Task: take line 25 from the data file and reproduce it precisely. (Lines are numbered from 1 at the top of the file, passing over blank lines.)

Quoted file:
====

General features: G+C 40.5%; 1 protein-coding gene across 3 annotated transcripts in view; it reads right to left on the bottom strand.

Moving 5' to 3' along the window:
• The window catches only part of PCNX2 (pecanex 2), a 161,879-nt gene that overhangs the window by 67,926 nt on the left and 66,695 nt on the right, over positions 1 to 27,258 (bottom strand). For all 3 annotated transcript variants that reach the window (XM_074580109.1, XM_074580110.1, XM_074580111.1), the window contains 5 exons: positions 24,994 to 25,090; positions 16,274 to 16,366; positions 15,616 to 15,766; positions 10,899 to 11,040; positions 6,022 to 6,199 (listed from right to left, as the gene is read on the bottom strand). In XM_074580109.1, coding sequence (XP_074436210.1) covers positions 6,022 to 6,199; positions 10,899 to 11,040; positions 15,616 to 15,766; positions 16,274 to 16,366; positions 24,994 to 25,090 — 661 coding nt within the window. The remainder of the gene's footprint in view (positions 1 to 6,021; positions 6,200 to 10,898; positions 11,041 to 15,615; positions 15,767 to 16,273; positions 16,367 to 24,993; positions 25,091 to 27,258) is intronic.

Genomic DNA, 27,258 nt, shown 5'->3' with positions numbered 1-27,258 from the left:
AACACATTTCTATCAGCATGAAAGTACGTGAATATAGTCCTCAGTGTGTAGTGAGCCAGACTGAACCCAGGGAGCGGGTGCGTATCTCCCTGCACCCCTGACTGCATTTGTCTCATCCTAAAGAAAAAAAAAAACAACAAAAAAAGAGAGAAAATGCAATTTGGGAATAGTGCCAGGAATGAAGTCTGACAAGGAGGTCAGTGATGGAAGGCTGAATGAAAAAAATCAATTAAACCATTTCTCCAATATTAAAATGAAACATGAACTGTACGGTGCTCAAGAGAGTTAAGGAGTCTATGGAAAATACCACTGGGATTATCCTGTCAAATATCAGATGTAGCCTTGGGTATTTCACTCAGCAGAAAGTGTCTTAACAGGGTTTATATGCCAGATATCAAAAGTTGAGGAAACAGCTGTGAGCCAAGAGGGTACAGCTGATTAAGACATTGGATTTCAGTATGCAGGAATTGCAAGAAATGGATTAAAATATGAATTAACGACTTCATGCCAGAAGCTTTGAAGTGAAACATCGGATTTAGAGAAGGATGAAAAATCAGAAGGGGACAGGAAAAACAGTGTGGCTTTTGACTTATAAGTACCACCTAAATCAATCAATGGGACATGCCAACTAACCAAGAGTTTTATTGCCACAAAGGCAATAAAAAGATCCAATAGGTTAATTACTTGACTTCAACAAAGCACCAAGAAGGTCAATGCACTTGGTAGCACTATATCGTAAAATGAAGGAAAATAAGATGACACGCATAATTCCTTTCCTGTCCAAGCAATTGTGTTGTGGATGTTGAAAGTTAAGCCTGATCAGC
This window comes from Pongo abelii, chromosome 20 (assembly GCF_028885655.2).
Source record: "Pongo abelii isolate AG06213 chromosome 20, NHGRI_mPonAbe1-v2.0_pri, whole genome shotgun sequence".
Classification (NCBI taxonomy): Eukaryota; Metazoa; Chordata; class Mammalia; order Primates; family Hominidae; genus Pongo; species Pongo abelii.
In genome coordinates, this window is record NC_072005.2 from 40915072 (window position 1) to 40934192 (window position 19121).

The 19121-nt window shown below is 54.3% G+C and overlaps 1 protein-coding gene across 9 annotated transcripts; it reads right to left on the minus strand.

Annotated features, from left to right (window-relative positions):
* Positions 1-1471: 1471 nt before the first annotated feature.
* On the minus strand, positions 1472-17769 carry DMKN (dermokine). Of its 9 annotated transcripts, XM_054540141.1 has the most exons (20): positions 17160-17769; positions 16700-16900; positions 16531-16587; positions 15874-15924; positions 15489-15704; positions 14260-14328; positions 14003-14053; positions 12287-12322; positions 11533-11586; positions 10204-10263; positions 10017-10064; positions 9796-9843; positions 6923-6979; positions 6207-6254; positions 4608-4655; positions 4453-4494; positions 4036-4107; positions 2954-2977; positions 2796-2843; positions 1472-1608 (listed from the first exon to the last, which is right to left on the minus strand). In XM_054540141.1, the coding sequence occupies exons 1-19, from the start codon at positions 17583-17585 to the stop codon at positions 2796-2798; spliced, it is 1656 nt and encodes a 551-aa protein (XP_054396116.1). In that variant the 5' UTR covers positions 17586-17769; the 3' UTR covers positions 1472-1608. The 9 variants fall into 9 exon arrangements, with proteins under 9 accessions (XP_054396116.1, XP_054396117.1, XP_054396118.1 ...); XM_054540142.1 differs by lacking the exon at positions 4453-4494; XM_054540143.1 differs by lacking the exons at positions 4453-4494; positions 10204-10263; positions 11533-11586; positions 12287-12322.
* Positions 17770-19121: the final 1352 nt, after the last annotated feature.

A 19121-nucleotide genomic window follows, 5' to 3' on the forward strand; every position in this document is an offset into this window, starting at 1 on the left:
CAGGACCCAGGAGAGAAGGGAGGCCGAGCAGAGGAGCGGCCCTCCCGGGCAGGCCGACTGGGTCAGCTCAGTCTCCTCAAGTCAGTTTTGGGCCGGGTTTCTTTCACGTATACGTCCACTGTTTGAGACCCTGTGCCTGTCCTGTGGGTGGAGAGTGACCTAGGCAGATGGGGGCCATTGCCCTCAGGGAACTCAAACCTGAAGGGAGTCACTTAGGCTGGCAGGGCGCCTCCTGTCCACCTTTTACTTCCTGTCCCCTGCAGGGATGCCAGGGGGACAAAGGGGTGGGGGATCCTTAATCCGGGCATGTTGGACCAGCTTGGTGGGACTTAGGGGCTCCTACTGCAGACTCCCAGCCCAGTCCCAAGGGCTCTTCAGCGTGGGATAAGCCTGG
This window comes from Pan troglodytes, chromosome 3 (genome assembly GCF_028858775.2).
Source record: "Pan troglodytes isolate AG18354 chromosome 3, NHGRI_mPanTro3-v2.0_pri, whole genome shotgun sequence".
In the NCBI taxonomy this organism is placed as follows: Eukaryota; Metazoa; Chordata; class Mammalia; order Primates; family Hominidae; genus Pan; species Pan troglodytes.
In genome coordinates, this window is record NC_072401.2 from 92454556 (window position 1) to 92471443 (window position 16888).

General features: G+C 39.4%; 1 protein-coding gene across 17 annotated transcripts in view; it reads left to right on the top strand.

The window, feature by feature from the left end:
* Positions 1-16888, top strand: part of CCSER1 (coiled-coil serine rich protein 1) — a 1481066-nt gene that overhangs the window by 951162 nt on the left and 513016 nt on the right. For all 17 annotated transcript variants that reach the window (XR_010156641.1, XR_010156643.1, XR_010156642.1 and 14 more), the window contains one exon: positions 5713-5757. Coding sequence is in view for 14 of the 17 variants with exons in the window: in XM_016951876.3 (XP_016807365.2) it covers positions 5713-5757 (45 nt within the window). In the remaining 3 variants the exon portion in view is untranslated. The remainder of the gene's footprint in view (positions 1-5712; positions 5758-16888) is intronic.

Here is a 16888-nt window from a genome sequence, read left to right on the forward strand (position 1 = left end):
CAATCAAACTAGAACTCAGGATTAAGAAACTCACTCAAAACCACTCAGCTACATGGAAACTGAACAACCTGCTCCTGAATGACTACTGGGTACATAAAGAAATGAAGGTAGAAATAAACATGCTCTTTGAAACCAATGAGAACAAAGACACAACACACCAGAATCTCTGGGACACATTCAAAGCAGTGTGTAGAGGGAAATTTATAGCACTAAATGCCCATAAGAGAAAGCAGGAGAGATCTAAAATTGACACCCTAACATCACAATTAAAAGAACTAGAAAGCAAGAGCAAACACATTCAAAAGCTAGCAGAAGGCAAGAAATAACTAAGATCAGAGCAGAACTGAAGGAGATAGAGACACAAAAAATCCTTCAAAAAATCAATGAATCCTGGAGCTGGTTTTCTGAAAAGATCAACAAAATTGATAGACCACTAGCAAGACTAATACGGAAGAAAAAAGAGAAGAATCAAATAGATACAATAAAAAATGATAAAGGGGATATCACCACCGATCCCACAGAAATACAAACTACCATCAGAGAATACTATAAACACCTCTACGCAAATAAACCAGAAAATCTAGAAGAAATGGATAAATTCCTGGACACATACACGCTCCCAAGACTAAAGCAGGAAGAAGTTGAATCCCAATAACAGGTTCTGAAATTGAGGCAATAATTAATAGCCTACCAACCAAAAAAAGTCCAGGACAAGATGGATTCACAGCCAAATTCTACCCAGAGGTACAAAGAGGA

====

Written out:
CAATCAAACTAGAACTCAGGATTAAGAAACTCACTCAAAACCACTCAGCTACATGGAAACTGAACAACCTGCTCCTGAATGACTACTGGGTACATAAAGAAATGAAGGTAGAAATAAACATGCTCTTTGAAACCAATGAGAACAAAGACACAACACACCAGAATCTCTGGGACACATTCAAAGCAGTGTGTAGAGGGAAATTTATAGCACTAAATGCCCATAAGAGAAAGCAGGAGAGATCTAAAATTGACACCCTAACATCACAATTAAAAGAACTAGAAAGCAAGAGCAAACACATTCAAAAGCTAGCAGAAGGCAAGAAATAACTAAGATCAGAGCAGAACTGAAGGAGATAGAGACACAAAAAATCCTTCAAAAAATCAATGAATCCTGGAGCTGGTTTTCTGAAAAGATCAACAAAATTGATAGACCACTAGCAAGACTAATACGGAAGAAAAAAGAGAAGAATCAAATAGATACAATAAAAAATGATAAAGGGGATATCACCACCGATCCCACAGAAATACAAACTACCATCAGAGAATACTATAAACACCTCTACGCAAATAAACCAGAAAATCTAGAAGAAATGGATAAATTCCTGGACACATACACGCTCCCAAGACTAAAGCAGGAAGAAGTTGAATCCCAATAACAGGTTCTGAAATTGAGGCAATAATTAATAGCCTACCAACCAAAAAAAGTCCAGGACAAGATGGATTCACAGCCAAATTCTACCCAGAGGTACAAAGAGGA